Instead of looking at September as a complete reset, look at it as an opportunity for incremental change. Start by focusing on smaller accomplishments and reward yourself for them. For example, on Twitter, I saw someone post about an ice cream rewards chart for “saying no to things.” It was modeled after charts used for potty training toddlers. If she said no to 10 requests, she got an ice cream. This method works and if it works for one of the hardest milestones in parenting, it can absolutely work for trying to improve your time spent on social media or organizing your inbox. I’ve used it for patients who procrastinate and even myself when studying for a standardized test. But you shouldn’t have to wait until 10 “nos” to celebrate. Each time you put up a boundary is worth a reward. Whether you reward yourself with ice cream, a day off, or cashing in your Sephora points for a new lip gloss, be sure to actually acknowledge the little wins along the way. And, try to reflect: What was hard about it and why? How am I feeling now?

Not everyone loves September. Many people feel the weight of new beginnings and the pressure of what is to come in the next few months, including the holidays and winter weather. According to Neha Chaudhary, M.D., psychiatrist and chief medical officer at BeMe, a teen mental health platform, those feelings are completely normal.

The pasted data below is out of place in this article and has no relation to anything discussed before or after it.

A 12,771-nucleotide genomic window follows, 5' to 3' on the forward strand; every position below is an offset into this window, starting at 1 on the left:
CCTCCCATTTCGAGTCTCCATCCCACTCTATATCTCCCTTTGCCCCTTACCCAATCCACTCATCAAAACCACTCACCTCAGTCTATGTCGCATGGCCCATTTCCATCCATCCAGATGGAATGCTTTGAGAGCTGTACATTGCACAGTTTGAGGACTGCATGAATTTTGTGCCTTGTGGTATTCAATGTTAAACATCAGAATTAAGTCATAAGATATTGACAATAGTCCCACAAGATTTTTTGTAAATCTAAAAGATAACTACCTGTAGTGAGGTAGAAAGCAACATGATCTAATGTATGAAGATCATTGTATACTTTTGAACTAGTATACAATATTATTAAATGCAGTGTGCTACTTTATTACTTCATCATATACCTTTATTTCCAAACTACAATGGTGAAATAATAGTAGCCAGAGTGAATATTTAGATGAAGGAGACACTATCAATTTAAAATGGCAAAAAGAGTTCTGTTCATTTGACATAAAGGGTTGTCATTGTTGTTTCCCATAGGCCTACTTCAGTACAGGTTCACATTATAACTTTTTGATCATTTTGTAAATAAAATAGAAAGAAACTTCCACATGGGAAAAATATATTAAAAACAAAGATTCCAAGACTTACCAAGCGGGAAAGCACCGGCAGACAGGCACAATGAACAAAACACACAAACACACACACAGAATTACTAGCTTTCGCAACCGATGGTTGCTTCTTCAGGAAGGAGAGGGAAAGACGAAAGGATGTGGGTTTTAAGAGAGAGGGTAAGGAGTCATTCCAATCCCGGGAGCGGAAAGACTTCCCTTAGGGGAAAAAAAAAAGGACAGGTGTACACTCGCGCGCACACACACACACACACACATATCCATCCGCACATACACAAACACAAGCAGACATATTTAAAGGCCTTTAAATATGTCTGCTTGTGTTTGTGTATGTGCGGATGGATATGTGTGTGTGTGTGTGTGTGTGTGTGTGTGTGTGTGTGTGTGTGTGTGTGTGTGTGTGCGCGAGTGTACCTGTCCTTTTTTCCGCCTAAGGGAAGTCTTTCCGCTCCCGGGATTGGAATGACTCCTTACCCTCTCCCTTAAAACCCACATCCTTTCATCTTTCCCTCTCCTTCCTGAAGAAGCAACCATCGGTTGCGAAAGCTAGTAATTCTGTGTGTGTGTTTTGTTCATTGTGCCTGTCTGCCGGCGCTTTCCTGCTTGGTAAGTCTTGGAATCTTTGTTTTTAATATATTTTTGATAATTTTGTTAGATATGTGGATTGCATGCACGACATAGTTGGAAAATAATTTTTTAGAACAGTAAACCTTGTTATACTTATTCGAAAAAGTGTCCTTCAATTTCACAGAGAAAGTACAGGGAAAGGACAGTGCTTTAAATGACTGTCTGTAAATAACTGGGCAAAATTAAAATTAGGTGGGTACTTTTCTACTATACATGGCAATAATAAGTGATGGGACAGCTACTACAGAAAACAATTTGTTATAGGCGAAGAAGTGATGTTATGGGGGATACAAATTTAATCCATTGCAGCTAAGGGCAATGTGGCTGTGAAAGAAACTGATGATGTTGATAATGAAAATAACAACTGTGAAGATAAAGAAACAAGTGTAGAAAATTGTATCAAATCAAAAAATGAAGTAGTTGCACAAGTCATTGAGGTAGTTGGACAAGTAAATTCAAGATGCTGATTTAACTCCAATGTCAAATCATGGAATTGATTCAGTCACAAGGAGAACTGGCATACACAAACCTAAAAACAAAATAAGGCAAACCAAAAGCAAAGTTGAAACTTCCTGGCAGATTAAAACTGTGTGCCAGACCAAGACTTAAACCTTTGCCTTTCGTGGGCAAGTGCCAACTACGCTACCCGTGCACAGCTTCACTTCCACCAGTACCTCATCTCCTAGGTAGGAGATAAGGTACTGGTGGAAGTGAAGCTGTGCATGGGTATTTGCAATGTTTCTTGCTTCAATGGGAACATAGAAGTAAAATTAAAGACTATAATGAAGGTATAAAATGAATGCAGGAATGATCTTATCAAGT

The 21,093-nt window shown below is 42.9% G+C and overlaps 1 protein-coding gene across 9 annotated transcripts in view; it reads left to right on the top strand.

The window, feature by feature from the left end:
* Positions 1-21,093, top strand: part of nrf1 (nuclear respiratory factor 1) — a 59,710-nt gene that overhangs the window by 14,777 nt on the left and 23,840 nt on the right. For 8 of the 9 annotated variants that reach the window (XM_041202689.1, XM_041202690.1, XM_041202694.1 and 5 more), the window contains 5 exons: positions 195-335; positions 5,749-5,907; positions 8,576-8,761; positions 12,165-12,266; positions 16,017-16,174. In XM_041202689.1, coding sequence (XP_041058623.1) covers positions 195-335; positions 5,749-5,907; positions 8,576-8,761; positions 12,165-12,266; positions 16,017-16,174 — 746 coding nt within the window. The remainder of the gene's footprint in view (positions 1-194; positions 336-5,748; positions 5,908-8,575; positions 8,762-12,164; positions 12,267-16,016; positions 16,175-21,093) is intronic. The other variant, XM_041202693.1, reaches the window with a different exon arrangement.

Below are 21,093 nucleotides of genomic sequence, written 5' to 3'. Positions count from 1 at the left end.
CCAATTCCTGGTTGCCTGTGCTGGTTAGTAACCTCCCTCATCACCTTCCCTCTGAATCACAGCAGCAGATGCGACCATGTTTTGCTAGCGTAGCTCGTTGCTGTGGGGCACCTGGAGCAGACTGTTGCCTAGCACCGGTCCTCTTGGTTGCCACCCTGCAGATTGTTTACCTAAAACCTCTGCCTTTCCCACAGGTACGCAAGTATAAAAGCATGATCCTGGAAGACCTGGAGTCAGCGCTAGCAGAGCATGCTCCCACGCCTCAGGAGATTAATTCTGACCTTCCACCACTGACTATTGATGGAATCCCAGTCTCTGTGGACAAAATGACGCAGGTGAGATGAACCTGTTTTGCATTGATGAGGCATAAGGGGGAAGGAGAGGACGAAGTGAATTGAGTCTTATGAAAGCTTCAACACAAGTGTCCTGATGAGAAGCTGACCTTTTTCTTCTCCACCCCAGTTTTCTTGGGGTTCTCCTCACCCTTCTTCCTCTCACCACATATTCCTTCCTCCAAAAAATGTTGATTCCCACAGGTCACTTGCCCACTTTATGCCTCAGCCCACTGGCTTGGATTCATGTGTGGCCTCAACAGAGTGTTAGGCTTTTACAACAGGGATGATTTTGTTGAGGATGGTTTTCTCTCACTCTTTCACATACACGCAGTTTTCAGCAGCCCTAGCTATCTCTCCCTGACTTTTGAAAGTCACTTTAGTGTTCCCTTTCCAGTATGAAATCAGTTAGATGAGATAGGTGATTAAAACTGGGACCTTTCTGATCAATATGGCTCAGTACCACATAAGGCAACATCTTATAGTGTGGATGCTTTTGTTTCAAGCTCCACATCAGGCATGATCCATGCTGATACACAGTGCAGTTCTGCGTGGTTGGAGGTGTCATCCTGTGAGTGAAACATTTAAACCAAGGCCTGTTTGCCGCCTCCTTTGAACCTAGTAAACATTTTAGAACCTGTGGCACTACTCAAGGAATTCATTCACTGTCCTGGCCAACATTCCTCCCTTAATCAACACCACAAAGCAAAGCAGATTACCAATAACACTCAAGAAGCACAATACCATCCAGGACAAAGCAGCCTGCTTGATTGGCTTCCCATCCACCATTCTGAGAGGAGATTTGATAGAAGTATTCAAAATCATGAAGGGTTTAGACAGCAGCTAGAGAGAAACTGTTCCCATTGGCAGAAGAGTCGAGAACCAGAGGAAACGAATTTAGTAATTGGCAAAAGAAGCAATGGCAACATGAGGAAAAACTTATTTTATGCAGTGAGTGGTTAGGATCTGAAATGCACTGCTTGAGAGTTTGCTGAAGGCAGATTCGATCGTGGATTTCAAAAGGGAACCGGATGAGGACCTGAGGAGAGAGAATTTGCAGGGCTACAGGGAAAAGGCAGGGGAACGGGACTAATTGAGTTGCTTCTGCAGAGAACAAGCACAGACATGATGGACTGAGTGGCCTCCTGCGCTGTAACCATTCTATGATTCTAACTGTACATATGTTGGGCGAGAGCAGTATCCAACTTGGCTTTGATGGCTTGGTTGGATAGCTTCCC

“Because [for some] September used to be full of social anxiety or feelings of dread at the growing mountain of schoolwork during those childhood years, it can be normal for those feelings to still come up many years later in association with the month,” she says. “Especially when we see reminders of back-to-school sales or have kiddos of our own who are going through the process.”

Plus, while September is no freezing-cold January, Dr. Chaudhary points out that it can feel like the beginning of a long slog. She acknowledges that her patients can feel, “when September rolls around, school and work seem to just keep ramping up in intensity as the days get shorter and darker and the holidays loom ahead.”

It can be easy to look at all that is to come and feel overwhelmed or dread, or my personal favorite, avoidance. That is why it is important we acknowledge any and all of our feelings without judgment. Keep in mind it can also be hard for us to differentiate between our feelings, especially anxiety and excitement. Jonathan Stea, Ph.D., a clinical psychologist and adjunct assistant professor in the department of psychology at the University of Calgary, highlights how the feelings are psychologically similar. They can both cause similar physical reactions (like a racing heart and sweaty palms) and lead to frequent thoughts about the future.

As a result, we should just not assume everyone is doing great with the transition. As Dr. Chaudhary recommends, we need to check in on each other, and September is a great time to prioritize this. Stea adds, “It’s also important to check in with yourself and not be shy about seeking professional help if it feels like the anxiety or stress is unmanageable.”

So, while September can bring up mixed feelings, taking the time to focus on ourselves and check in with each other is never a bad thing. After a few months of a broken foot, and getting behind on everything, I know I need a fresh start. And, listening to my friends, colleagues, and patients, I know that I’m by no means alone. We may not know we missed it, but it’s about damn time we take back September.

Related Articles